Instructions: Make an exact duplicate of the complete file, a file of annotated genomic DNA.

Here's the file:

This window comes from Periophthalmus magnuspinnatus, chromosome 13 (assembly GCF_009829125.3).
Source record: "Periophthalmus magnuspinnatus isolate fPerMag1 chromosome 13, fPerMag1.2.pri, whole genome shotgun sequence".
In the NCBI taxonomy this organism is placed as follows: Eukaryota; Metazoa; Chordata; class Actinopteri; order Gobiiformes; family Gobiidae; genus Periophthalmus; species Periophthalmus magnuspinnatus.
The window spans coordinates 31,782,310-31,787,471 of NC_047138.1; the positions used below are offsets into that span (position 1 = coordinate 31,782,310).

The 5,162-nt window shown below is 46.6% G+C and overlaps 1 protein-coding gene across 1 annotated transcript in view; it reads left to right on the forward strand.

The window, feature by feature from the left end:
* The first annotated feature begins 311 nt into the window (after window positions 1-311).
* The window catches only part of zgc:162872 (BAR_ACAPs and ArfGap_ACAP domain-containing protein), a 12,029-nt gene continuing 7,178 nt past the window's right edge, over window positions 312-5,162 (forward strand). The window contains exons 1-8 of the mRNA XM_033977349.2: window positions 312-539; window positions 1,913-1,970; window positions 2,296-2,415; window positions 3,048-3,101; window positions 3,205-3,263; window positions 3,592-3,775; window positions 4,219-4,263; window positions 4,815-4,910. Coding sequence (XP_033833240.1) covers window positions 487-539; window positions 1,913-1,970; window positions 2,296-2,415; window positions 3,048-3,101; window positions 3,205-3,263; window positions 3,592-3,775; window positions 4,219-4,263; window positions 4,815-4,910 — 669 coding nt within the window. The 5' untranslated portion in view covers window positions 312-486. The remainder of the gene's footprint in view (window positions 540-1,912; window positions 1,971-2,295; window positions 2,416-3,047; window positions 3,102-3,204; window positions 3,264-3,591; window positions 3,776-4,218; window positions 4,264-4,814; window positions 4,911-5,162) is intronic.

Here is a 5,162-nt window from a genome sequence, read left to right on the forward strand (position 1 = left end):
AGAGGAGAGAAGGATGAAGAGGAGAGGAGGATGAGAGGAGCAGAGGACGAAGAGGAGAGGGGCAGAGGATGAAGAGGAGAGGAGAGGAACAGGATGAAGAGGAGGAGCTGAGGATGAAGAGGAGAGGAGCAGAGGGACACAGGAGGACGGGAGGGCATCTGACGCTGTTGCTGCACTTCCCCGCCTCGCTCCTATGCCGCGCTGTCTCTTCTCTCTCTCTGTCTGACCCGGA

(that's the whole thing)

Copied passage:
This window comes from Periophthalmus magnuspinnatus, chromosome 13 (assembly GCF_009829125.3).
Source record: "Periophthalmus magnuspinnatus isolate fPerMag1 chromosome 13, fPerMag1.2.pri, whole genome shotgun sequence".
In the NCBI taxonomy this organism is placed as follows: Eukaryota; Metazoa; Chordata; class Actinopteri; order Gobiiformes; family Gobiidae; genus Periophthalmus; species Periophthalmus magnuspinnatus.
The window spans coordinates 31,782,310-31,787,471 of NC_047138.1; the positions used below are offsets into that span (position 1 = coordinate 31,782,310).

The 5,162-nt window shown below is 46.6% G+C and overlaps 1 protein-coding gene across 1 annotated transcript in view; it reads left to right on the forward strand.

The window, feature by feature from the left end:
* The first annotated feature begins 311 nt into the window (after window positions 1-311).
* The window catches only part of zgc:162872 (BAR_ACAPs and ArfGap_ACAP domain-containing protein), a 12,029-nt gene continuing 7,178 nt past the window's right edge, over window positions 312-5,162 (forward strand). The window contains exons 1-8 of the mRNA XM_033977349.2: window positions 312-539; window positions 1,913-1,970; window positions 2,296-2,415; window positions 3,048-3,101; window positions 3,205-3,263; window positions 3,592-3,775; window positions 4,219-4,263; window positions 4,815-4,910. Coding sequence (XP_033833240.1) covers window positions 487-539; window positions 1,913-1,970; window positions 2,296-2,415; window positions 3,048-3,101; window positions 3,205-3,263; window positions 3,592-3,775; window positions 4,219-4,263; window positions 4,815-4,910 — 669 coding nt within the window. The 5' untranslated portion in view covers window positions 312-486. The remainder of the gene's footprint in view (window positions 540-1,912; window positions 1,971-2,295; window positions 2,416-3,047; window positions 3,102-3,204; window positions 3,264-3,591; window positions 3,776-4,218; window positions 4,264-4,814; window positions 4,911-5,162) is intronic.

Here is a 5,162-nt window from a genome sequence, read left to right on the forward strand (position 1 = left end):
AGAGGAGAGAAGGATGAAGAGGAGAGGAGGATGAGAGGAGCAGAGGACGAAGAGGAGAGGGGCAGAGGATGAAGAGGAGAGGAGAGGAACAGGATGAAGAGGAGGAGCTGAGGATGAAGAGGAGAGGAGCAGAGGGACACAGGAGGACGGGAGGGCATCTGACGCTGTTGCTGCACTTCCCCGCCTCGCTCCTATGCCGCGCTGTCTCTTCTCTCTCTCTGTCTGACCCGGA